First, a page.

On a parallel track, the RAF Regiment had been looking for a short-range weapon for airfield defense. Eventually, this led to the development of the Tigercat system in 1967, an adaptation of the Seacat naval surface-to-air missile system. Tigercat was similar to Rapier in basic concept, but based on older technologies and thus somewhat larger and heavier while offering lower performance. Tigercat was introduced into service with No 48 Squadron RAF Regiment in 1968, giving the RAF Regiment the UK's first effective fully air portable low-level SAM system and valuable experience in operating systems of this type. In 1972 a trials unit known as the Rapier Pilot Battery was formed jointly by No 63 Squadron RAF Regiment and 9 (Plassey) Light Air Defence Battery Royal Artillery. Comprehensive trials ended in 1973 and the first Rapier unit in British service, No. 63 Squadron, deployed to its operational station in Germany in mid-1974.
In the 1980s, a new training simulator system was constructed in Stevenage. This consisted of a 10-metre (33 ft) radius hemispherical dome whose inside surface was used as a movie screen onto which terrain images were projected. A copper vapor laser projected images of targets and the missiles in-flight on top of the background imagery, while a smaller helium-neon laser simulated the Rapier's tracking flare. A complete Rapier targeting unit was placed in the center of the dome, and its guidance signals were captured and sent to the simulator to update the position of the missile. The projected laser imagery was bright enough that it could be tracked by IR imagers and seekers, allowing it to be used with the updated Darkfire versions of the Rapier with their IR cameras, or other IR seeking missiles like the Stinger. This system was sold separately for use with other missile systems under the name British Aerospace Microdome.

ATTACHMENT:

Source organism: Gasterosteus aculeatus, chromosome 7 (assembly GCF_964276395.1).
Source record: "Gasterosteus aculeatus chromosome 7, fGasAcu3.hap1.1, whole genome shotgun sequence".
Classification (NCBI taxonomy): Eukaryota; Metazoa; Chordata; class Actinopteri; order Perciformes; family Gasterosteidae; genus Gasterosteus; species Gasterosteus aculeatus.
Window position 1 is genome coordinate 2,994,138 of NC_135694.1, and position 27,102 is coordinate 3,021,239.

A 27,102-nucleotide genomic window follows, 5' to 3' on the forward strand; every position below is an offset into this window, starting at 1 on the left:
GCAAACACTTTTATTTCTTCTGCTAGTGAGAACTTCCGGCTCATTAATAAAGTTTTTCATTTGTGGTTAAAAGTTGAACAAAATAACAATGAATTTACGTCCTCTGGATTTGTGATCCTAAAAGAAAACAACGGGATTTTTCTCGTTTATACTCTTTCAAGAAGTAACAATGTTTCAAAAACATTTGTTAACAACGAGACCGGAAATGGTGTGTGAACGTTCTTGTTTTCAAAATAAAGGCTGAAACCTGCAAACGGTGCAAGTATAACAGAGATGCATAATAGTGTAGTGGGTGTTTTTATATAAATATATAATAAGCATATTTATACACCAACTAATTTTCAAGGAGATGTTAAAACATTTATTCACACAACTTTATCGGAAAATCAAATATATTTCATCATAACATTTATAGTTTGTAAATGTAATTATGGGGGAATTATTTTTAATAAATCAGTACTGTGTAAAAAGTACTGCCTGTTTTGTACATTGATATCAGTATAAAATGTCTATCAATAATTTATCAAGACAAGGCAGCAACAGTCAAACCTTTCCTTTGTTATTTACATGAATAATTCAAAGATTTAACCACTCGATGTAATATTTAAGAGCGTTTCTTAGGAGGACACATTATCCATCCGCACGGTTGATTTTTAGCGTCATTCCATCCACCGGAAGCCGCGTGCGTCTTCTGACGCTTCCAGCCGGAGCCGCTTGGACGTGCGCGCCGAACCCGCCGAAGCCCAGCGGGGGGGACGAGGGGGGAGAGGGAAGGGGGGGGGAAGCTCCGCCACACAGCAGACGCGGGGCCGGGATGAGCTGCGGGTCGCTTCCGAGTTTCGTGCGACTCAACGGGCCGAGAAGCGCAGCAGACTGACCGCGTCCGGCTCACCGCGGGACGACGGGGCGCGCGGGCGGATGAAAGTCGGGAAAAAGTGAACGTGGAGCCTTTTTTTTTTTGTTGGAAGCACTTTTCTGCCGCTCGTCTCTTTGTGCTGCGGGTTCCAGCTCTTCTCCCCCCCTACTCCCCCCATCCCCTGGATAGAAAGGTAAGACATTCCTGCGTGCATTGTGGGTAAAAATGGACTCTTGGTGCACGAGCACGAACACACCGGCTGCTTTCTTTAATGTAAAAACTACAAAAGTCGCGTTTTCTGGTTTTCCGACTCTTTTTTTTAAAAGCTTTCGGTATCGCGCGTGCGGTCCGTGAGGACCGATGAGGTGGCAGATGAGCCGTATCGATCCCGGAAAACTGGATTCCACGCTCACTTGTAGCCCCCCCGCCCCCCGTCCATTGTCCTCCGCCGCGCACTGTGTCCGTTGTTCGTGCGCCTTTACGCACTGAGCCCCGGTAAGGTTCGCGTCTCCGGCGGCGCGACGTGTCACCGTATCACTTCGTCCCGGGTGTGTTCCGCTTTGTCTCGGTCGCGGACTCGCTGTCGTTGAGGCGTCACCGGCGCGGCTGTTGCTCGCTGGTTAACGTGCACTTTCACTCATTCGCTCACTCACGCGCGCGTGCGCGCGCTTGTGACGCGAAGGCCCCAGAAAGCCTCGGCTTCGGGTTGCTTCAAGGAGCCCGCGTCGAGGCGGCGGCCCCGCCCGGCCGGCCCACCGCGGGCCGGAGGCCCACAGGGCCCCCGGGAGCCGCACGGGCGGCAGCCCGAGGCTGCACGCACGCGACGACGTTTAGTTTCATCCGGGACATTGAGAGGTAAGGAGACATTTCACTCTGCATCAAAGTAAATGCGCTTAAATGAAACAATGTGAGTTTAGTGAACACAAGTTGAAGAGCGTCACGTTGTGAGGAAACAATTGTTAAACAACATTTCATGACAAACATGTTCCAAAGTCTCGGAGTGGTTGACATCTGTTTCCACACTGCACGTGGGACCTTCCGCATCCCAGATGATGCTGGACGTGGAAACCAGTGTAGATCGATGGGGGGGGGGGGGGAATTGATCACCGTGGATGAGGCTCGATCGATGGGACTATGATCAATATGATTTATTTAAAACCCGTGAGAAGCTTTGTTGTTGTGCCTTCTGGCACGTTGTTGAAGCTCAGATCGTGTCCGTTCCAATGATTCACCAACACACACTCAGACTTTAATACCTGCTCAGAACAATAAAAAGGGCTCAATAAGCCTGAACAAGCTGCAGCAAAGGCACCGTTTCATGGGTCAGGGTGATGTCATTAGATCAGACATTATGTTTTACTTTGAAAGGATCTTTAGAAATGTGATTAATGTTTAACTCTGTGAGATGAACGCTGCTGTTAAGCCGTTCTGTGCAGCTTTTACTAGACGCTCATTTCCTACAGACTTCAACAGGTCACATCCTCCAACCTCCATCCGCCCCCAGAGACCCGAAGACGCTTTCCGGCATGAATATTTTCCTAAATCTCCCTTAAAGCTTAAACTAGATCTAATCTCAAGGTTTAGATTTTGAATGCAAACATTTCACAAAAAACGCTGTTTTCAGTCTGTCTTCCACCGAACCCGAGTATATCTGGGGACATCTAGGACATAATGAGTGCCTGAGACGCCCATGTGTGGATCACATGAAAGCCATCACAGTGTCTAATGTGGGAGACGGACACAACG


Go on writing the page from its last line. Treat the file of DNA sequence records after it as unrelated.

The original Rapier took the form of a two-wheeled launcher carrying four missiles, an optical tracker unit, a generator, and a trailer of reserve missiles. The launcher consists of a vertical cylindrical unit carrying two missiles on each side, the surveillance radar dish and "Identification Friend or Foe" (IFF) system under a radome on top, the guidance computer and radar electronics at the bottom, and a prominent parabolic antenna for sending guidance commands to the missiles on the front.
The search radar was of the pulsed Doppler type with a range of about 15 kilometres (9 mi). The aerial, located at the top of the launcher, rotated about once a second, looking for moving targets through their doppler shift. When one was located, a lamp would light up on the Selector Engagement Zone (SEZ), a box containing 32 orange lamps arranged in a circle about the size of an automobile steering wheel. The radar operator could also use switches to blank out returns from other directions, providing jamming resistance.
The optical tracker unit was made up of a stationary lower section and a rotating upper section. The lower section housed the operator controls, while the upper section housed the tracking optics. The operator's optical system is a modified telescope containing a Dove prism to prevent the image 'toppling' as the optics rotate in azimuth. Using this system means that, unlike a periscope, the operator does not have to move in order to track the target. The upper section also contains a separate missile tracking system that follows the operator's optics, based on a television camera optimized for the IR band.
Upon detection of a target, the optical tracking system is slewed to target azimuth fed to it from the SEZ and the operator then searches for the target in elevation. The operator's field of view is selected based on the target's range: "wide" at about 20 degrees or "track" at about 4.8 degrees. When the target is found, the operator switches to "track" and uses a joystick to keep the target centred in the telescope. Once a steady track is established the missile is fired. The TV camera on the tracker is tuned to track four flares on the missile's tail. Like the operator's telescope, the TV system has two views, one about 11 degrees wide for the initial "capture", and another at 0.55 degrees for midcourse tracking.